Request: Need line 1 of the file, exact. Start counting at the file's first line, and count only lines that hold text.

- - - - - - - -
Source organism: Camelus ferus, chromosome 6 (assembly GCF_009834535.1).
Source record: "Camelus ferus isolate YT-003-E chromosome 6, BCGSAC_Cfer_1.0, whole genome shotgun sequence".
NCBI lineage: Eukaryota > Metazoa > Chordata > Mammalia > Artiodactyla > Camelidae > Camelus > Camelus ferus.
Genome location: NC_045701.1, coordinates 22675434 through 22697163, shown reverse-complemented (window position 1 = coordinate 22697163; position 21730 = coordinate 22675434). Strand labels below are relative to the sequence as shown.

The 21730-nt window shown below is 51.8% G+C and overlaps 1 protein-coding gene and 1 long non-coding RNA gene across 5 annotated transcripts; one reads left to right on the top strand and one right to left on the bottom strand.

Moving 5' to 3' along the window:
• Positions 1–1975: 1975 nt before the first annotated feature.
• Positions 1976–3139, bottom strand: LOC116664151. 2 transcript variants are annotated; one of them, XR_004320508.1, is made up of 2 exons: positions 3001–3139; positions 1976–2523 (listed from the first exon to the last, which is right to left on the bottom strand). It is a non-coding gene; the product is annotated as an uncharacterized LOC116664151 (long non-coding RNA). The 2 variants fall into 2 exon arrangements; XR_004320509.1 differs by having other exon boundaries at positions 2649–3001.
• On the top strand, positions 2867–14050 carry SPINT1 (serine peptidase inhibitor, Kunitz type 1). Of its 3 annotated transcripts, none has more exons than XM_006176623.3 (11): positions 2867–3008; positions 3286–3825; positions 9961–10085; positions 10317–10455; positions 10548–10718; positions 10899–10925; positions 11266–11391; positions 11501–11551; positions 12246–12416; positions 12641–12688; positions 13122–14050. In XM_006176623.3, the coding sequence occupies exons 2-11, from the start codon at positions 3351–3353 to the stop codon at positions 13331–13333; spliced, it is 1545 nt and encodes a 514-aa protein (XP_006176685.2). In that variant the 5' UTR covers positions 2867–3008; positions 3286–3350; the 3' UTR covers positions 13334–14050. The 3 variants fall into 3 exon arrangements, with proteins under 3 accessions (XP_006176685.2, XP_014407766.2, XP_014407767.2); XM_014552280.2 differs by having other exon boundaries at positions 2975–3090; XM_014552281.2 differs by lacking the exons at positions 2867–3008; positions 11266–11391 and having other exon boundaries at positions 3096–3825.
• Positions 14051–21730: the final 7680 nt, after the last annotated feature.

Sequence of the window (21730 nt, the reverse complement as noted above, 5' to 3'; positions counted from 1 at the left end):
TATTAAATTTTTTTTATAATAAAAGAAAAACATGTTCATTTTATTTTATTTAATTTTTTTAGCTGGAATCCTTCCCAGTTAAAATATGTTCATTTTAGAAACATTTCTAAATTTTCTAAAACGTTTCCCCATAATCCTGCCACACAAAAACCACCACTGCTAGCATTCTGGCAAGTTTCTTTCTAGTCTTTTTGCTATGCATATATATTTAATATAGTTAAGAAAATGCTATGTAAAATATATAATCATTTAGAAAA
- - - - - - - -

Source organism: Camelus ferus, chromosome 6 (assembly GCF_009834535.1).